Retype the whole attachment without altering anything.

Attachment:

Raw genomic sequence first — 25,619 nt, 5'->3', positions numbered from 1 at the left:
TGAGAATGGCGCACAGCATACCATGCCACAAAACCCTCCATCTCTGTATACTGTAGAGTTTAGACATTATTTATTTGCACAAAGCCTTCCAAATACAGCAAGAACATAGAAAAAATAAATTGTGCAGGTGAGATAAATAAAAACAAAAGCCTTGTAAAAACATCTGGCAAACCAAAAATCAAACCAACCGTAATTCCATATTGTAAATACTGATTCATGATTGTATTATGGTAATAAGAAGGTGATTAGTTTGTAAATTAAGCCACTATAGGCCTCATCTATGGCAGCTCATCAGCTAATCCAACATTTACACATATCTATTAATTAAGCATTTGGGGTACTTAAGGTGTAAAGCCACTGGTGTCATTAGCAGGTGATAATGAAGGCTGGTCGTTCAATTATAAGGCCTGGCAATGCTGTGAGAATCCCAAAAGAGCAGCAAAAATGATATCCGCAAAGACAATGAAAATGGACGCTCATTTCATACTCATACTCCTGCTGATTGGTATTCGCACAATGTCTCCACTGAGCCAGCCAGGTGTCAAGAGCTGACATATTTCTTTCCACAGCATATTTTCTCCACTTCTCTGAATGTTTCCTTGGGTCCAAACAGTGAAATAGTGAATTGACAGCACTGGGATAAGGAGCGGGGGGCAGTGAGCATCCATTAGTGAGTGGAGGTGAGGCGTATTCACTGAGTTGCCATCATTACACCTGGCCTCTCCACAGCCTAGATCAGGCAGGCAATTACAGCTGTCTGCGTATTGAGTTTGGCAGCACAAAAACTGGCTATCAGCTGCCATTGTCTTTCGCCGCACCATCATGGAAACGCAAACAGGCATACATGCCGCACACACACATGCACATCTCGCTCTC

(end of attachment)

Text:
Raw genomic sequence first — 25,619 nt, 5'->3', positions numbered from 1 at the left:
TGAGAATGGCGCACAGCATACCATGCCACAAAACCCTCCATCTCTGTATACTGTAGAGTTTAGACATTATTTATTTGCACAAAGCCTTCCAAATACAGCAAGAACATAGAAAAAATAAATTGTGCAGGTGAGATAAATAAAAACAAAAGCCTTGTAAAAACATCTGGCAAACCAAAAATCAAACCAACCGTAATTCCATATTGTAAATACTGATTCATGATTGTATTATGGTAATAAGAAGGTGATTAGTTTGTAAATTAAGCCACTATAGGCCTCATCTATGGCAGCTCATCAGCTAATCCAACATTTACACATATCTATTAATTAAGCATTTGGGGTACTTAAGGTGTAAAGCCACTGGTGTCATTAGCAGGTGATAATGAAGGCTGGTCGTTCAATTATAAGGCCTGGCAATGCTGTGAGAATCCCAAAAGAGCAGCAAAAATGATATCCGCAAAGACAATGAAAATGGACGCTCATTTCATACTCATACTCCTGCTGATTGGTATTCGCACAATGTCTCCACTGAGCCAGCCAGGTGTCAAGAGCTGACATATTTCTTTCCACAGCATATTTTCTCCACTTCTCTGAATGTTTCCTTGGGTCCAAACAGTGAAATAGTGAATTGACAGCACTGGGATAAGGAGCGGGGGGCAGTGAGCATCCATTAGTGAGTGGAGGTGAGGCGTATTCACTGAGTTGCCATCATTACACCTGGCCTCTCCACAGCCTAGATCAGGCAGGCAATTACAGCTGTCTGCGTATTGAGTTTGGCAGCACAAAAACTGGCTATCAGCTGCCATTGTCTTTCGCCGCACCATCATGGAAACGCAAACAGGCATACATGCCGCACACACACATGCACATCTCGCTCTC